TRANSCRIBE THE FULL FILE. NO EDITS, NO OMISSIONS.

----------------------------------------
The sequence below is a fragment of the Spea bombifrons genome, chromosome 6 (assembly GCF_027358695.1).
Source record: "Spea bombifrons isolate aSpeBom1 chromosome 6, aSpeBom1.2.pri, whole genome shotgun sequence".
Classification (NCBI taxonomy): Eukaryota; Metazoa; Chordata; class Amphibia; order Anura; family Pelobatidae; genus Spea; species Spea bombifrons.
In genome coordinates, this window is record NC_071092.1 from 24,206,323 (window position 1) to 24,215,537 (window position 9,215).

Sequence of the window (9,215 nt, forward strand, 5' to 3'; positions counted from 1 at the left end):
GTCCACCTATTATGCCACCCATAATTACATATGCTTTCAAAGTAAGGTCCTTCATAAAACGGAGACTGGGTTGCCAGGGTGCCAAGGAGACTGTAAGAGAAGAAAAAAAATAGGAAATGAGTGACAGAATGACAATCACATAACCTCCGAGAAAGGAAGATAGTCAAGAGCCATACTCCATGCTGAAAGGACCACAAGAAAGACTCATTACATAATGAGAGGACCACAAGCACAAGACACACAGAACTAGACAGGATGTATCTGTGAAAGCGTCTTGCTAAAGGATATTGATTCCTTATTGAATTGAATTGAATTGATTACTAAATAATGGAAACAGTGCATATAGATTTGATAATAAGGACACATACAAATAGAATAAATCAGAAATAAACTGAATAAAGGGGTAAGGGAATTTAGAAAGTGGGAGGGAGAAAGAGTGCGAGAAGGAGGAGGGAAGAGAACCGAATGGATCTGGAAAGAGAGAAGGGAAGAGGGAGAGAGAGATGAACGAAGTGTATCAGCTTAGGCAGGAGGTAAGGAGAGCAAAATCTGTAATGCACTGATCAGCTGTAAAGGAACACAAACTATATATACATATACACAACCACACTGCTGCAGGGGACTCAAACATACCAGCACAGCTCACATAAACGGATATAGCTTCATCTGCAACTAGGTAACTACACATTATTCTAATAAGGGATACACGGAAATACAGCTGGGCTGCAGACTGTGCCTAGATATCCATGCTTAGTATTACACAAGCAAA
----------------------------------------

The sequence below is a fragment of the Spea bombifrons genome, chromosome 6 (assembly GCF_027358695.1).
Source record: "Spea bombifrons isolate aSpeBom1 chromosome 6, aSpeBom1.2.pri, whole genome shotgun sequence".
Classification (NCBI taxonomy): Eukaryota; Metazoa; Chordata; class Amphibia; order Anura; family Pelobatidae; genus Spea; species Spea bombifrons.
In genome coordinates, this window is record NC_071092.1 from 24,206,323 (window position 1) to 24,215,537 (window position 9,215).

Sequence of the window (9,215 nt, forward strand, 5' to 3'; positions counted from 1 at the left end):
GTCCACCTATTATGCCACCCATAATTACATATGCTTTCAAAGTAAGGTCCTTCATAAAACGGAGACTGGGTTGCCAGGGTGCCAAGGAGACTGTAAGAGAAGAAAAAAAATAGGAAATGAGTGACAGAATGACAATCACATAACCTCCGAGAAAGGAAGATAGTCAAGAGCCATACTCCATGCTGAAAGGACCACAAGAAAGACTCATTACATAATGAGAGGACCACAAGCACAAGACACACAGAACTAGACAGGATGTATCTGTGAAAGCGTCTTGCTAAAGGATATTGATTCCTTATTGAATTGAATTGAATTGATTACTAAATAATGGAAACAGTGCATATAGATTTGATAATAAGGACACATACAAATAGAATAAATCAGAAATAAACTGAATAAAGGGGTAAGGGAATTTAGAAAGTGGGAGGGAGAAAGAGTGCGAGAAGGAGGAGGGAAGAGAACCGAATGGATCTGGAAAGAGAGAAGGGAAGAGGGAGAGAGAGATGAACGAAGTGTATCAGCTTAGGCAGGAGGTAAGGAGAGCAAAATCTGTAATGCACTGATCAGCTGTAAAGGAACACAAACTATATATACATATACACAACCACACTGCTGCAGGGGACTCAAACATACCAGCACAGCTCACATAAACGGATATAGCTTCATCTGCAACTAGGTAACTACACATTATTCTAATAAGGGATACACGGAAATACAGCTGGGCTGCAGACTGTGCCTAGATATCCATGCTTAGTATTACACAAGCAAA